Other perks of Idaho are its weather and many natural treasures, including large lakes, national forests, and canyons. Idaho’s five major cities are located on the picturesque Snake River or its tributaries.
There’s much to love about Montana, from the mountains to its prairies. The state has temperate weather that ranks above the national average, and residents report being happy with their surroundings. Although the cost of living here is just a hair below the national average, residents have a reasonable tax burden of 8.7%; only 11 states have a lower rate. Montana also has no sales tax.
Virginia earned the No. 5 spot on Bankrate’s list of best places to retire for the 2nd year in a row. It’s the only coastal state in the Top 10 ranking.
One of the main draws to the Old Dominion State is its low cost of living. In fact, Virginia ranks in the top half of all U.S. states for affordability. The average home price in the Richmond metro area is $265,703, much lower than the $312,874 national average. For a rental, you’ll pay about $893/month.
Virginia’s low crime rate is another attractive feature, ranking the 5th lowest in the nation. The state also received above-average marks for health care quality and weather.
Outdoor enthusiasts will find no shortage of activities to keep active in Utah. The state boasts national parks, lakes, and canyons and in the colder months, snowfall is mostly confined to the mountains, which is great news for skiers. Overall, the state ranks 6th for best weather in the nation. Not only does Utah see lots of sunshine, it has remarkably low humidity.
Residents of Utah also report being happier than those in most states, particularly when it comes to financial well-being. Although taxes are a bit higher than in other states, the cost of living is below the national average.
Colorado has the 3rd best weather in the nation. The state sees ample sunshine and little humidity, particularly in cities such as Denver, which enjoys more than 300 days of sun a year.
There is plenty to do in Colorado, including golfing, skiing, visiting museums, and just enjoying the spectacular scenery such as the Great Sand Dunes, Pikes Peak or the Black Canyon.
Colorado also scores high for well-being, particularly in the social category where the states ranks 4th out of the U.S. overall. As if all this weren’t enough, residents of the Centennial State have a relatively low tax burden of 8.9%.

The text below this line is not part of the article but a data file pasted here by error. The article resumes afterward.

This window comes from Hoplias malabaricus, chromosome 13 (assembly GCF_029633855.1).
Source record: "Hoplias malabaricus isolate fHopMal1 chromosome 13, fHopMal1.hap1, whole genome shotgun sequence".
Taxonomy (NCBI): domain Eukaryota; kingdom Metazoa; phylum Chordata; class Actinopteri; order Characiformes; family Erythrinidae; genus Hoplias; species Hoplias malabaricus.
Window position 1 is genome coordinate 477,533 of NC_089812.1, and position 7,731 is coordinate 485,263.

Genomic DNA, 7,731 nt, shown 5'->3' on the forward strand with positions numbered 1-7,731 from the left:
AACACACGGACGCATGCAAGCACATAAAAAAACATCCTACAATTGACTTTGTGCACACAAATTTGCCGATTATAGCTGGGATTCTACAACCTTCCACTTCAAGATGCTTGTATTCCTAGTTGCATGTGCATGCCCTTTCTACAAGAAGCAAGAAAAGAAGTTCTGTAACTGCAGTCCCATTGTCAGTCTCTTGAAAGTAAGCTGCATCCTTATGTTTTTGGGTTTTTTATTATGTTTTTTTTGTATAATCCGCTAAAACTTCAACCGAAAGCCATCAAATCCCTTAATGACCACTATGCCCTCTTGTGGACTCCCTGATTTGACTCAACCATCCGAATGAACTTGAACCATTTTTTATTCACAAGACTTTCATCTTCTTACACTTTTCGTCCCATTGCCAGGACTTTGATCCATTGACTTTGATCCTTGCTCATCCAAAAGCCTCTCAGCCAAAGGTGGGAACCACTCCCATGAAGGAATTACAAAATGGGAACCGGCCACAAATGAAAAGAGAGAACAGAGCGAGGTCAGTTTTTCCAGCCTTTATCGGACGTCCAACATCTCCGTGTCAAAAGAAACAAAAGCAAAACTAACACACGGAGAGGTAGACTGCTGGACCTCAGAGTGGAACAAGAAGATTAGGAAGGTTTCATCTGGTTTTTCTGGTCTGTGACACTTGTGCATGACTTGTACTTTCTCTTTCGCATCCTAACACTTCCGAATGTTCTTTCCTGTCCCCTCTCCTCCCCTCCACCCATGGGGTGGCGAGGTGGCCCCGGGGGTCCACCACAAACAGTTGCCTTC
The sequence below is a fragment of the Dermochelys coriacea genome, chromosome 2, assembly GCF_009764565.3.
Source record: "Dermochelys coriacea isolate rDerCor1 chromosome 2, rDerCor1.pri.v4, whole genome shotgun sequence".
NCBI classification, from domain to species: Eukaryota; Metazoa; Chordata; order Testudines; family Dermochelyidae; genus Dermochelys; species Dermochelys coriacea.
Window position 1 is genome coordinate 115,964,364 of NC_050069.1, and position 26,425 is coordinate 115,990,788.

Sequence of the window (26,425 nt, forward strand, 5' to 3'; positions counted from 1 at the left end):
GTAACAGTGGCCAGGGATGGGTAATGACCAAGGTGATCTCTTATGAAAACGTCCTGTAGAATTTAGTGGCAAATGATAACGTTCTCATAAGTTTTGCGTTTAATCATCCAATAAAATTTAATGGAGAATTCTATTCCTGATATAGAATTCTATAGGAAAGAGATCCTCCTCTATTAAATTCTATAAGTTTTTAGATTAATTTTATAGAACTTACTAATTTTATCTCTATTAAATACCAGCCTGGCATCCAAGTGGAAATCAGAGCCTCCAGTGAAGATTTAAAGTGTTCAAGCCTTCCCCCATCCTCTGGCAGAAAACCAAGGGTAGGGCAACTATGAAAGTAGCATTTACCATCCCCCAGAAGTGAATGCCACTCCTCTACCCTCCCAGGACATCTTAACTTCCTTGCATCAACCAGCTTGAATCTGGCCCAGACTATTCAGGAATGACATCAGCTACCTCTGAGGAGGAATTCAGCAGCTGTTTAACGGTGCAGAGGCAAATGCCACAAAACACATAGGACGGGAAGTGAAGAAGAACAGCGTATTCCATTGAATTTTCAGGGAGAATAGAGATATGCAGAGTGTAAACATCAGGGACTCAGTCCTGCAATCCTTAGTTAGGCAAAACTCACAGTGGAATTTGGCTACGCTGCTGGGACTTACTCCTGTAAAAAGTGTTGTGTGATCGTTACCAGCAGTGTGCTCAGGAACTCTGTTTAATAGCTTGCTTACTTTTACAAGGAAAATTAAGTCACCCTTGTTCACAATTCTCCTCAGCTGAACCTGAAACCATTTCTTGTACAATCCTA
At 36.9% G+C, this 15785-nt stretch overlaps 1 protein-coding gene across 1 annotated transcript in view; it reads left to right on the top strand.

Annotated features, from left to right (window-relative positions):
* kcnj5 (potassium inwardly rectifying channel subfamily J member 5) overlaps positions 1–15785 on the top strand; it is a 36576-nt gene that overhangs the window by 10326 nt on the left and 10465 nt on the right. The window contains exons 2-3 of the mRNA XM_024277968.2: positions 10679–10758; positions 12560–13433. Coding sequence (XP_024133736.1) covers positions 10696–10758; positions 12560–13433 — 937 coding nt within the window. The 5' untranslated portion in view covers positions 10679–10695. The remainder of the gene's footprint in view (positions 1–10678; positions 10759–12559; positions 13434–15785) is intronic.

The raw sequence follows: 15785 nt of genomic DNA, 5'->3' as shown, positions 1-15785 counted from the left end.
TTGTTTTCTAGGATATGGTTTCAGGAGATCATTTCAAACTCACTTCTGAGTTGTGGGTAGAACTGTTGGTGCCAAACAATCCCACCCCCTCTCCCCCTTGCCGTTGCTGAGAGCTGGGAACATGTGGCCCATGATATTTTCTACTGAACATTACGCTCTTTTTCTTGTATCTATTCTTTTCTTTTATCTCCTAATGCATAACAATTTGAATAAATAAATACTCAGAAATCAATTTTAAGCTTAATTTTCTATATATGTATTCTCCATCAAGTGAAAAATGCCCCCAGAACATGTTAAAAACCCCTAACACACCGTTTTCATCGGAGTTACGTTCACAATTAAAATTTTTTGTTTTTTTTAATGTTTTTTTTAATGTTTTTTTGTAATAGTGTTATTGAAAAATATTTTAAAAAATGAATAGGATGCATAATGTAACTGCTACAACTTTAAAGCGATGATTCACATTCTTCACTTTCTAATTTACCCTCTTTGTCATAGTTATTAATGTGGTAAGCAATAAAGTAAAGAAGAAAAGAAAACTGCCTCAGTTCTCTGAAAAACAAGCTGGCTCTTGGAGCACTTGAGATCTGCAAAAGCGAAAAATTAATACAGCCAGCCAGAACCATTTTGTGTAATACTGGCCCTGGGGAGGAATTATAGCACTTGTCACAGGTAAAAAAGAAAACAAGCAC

2. South Dakota
South Dakota made a big jump this year on Bankrate’s list, from No. 8 to No. 2. The state has one of the lowest tax burdens in the country at 7.1% and scored well for overall happiness, particularly when it comes to social well-being.
South Dakota winters can be fierce, but the state still receives an above average amount of sunshine. And, there’s plenty to do and see all through the year, whether you want to visit Badlands National Park, Mount Rushmore or the Air and Space Museum. Or, ski at Black Hills which receives over 200 inches of snow a year. It’s no wonder that South Dakota is often referred to as the “land of infinite variety” for its scenery.
For the second year in a row, Wyoming earned the top spot. Like South Dakota, it has among the lowest tax burdens in the country at 7.1%. It also scored well below the national average for crime rates.
Overall, residents are very satisfied with their lives. That may have something to do with their beautiful surroundings. Grand Teton National Park, Yellowstone National Park, and the Devils Tower National Monument are just a few of the national treasures in the Cowboy State.
When it comes to weather, Wyoming gets it right. The state enjoys a fairly cool climate and summer nights are mild. Humidity is also super low, making it the perfect place for retirees who don’t like stuffy summers.
So, where did some of the traditional retirement hotspots fare in the rankings? Florida came in 28th, dragged down by a high crime rate and below average health care quality. Hawaii came in 45th largely because it has the nation's highest cost of living.